The names are no coincidence. One of the other side effects of having this many traditional Bronx descended Italians, is that Up The Lake had more “Little Joes” than a Bonanza marathon.
Aside again- I never swam with my glasses on, the theoretical adult may have been an economy sized child, someone from across the Lake, or a large pile of weeds instead.  Joe and Joey did all the heavy lifting in the battle anyway.

The Joes team shared two flat green “attack rafts”, fast and maneuverable, but unstable. Translation, they would often flip when an occupant tried to react to my approach, well before I reached contact distance.
The rafts also had a tendency to be slippery, meaning that one second the kids were paddling along at top speed and the next a Little Joe was shooting into the lake like a rocket powered penguin off of a greased bowling alley. 
Our team under siege consisted of Ashley (Joe’s older sister) and Valerie (age seven), sitting on a “Battle Platform” raft.  This behemoth resembled a floating king sized bed, and was made of two compartmented, inflated sections, plus arm and head rests.  It was very difficult to flip and fantastic for travel around the surface of the Lake, providing there was no specific direction desired, and one had an infinite amount of time to get there.  I acted as their defender/ engine/ torpedo as I was swimming with the aforementioned fins on.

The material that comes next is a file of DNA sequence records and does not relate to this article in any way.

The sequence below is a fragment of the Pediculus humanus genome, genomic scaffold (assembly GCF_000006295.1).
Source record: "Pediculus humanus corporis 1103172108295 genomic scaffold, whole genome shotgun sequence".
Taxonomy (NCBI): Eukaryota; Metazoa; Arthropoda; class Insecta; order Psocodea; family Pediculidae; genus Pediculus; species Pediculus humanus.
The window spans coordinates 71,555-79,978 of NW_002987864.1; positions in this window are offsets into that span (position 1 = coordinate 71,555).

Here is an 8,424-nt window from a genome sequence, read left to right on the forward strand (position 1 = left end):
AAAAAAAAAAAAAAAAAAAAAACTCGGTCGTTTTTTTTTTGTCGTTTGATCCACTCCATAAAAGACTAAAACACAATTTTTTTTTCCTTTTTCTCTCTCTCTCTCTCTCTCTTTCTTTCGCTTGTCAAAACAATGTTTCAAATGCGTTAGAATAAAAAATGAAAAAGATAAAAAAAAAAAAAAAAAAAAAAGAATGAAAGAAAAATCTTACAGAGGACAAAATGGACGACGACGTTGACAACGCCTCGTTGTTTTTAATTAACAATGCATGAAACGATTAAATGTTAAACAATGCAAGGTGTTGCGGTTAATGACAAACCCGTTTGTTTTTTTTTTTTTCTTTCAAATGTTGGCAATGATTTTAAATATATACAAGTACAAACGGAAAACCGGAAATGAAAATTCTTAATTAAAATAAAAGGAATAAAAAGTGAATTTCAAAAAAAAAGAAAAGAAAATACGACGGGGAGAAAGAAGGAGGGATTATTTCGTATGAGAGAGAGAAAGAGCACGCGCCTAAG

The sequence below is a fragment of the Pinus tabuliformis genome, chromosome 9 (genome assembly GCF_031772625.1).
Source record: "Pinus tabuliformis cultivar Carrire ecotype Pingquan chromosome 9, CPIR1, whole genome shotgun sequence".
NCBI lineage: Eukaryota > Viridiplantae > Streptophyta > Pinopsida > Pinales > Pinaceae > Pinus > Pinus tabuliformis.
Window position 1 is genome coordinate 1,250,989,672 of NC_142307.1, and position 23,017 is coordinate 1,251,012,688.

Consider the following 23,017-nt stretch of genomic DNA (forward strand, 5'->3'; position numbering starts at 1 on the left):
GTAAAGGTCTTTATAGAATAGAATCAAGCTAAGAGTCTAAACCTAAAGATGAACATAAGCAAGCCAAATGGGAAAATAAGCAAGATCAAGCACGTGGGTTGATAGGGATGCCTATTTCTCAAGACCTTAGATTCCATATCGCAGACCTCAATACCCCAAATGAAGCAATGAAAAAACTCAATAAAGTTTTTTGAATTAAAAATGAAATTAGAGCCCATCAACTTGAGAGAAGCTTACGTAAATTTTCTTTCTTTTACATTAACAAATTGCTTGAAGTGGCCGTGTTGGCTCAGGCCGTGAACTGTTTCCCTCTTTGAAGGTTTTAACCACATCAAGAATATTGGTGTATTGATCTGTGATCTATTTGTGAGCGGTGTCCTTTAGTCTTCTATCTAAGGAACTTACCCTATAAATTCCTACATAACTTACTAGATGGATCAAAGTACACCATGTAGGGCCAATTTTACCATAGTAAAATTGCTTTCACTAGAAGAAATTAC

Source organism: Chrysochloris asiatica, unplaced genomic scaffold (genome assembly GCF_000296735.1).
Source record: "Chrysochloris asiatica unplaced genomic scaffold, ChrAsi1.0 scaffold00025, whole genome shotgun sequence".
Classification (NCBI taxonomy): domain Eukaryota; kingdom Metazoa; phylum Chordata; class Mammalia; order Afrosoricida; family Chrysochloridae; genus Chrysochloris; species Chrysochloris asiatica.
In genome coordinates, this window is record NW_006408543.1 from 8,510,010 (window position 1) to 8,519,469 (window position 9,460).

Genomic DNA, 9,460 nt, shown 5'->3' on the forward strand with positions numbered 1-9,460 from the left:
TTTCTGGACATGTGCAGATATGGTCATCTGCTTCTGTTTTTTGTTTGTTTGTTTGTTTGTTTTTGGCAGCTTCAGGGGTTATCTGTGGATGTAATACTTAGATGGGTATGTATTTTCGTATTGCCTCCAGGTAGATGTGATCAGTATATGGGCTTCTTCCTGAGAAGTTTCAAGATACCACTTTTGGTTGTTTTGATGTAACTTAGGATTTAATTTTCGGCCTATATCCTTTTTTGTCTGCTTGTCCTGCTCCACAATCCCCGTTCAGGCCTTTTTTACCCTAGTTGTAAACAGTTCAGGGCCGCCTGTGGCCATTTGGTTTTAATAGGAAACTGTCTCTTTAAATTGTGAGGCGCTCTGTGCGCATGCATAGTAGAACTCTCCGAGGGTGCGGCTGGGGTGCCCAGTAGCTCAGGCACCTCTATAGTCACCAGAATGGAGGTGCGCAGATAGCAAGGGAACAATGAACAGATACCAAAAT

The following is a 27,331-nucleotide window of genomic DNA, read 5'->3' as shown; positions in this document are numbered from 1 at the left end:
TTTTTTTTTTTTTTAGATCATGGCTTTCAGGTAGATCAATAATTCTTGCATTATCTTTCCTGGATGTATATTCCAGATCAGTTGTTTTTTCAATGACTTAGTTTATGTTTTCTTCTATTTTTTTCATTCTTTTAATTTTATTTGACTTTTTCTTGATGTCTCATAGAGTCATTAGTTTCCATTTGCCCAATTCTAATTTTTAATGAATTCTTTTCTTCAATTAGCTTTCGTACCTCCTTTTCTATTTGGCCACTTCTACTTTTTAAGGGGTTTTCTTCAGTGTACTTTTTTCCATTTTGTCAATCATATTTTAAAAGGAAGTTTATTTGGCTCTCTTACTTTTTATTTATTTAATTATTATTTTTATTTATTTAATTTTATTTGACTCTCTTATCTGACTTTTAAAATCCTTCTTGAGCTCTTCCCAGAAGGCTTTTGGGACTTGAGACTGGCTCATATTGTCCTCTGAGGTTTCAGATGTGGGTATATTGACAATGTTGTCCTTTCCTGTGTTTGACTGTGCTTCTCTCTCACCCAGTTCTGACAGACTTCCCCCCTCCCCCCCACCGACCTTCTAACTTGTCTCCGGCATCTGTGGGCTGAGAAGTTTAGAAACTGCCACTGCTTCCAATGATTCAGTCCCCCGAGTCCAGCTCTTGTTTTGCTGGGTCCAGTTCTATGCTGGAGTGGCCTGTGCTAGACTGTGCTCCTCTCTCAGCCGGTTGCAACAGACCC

Thanks to:
1) No gas motors allowed in the Lake,
2) A good pair of fins,
3) My big ole feet,
Discounting a canoe, kayak, or old lady who saw a snake in the water, from my late teens until well into my thirties, I was the fastest moving human over short distances in that body of water.
Their theoretical battle plan was straightforward:
One of the Joe’s swam straight ahead at the Battle Platform while their “leader” and the other Joe flanked (flunk?) around both sides on the Attack Rafts in a pincer maneuver. 
My mission was to toss the swimming Joe back, then dive under and speed towards one of the two pirate rafts and flip it, followed by reversing course to the other one while the girls kept look out from the observation deck on the Battle Platform.  This was to supposedly coordinate the defense, and fend off any raft that got too close.  
If our tactics were better, the pirates all ended up in the Lake, broke off the attack and pulled back to regroup.  If their tactics were better, the monstrous raft got flipped and I “finned” the girls away to right the Battle Platform, and prepared for the next assault. 
Out of the 7352 sorties run that afternoon, the battle plans were followed twice.
Click Here for Part 2


Anonymous said...

Hastings? A sea battle?

Also - Depth of the lake when measured with a water level indicator was approximately 70 feet at the deepest part. Probably cheating as well, but it was entertaining watching all the Italians wonder amongst themselves "Why the hell is that weird guy duct taping a chunk of rebar to that f*****g strange tape measure?" in what I'm sure was supposed to be a whisper, but which I am pretty sure I heard twice, from the echo coming off the mountain on the other side of the lake.


Jeff McGinley said...

For the first comment.
"Forget it he's rolling."

and for the second part:
"I'm sorry I do not speak your language."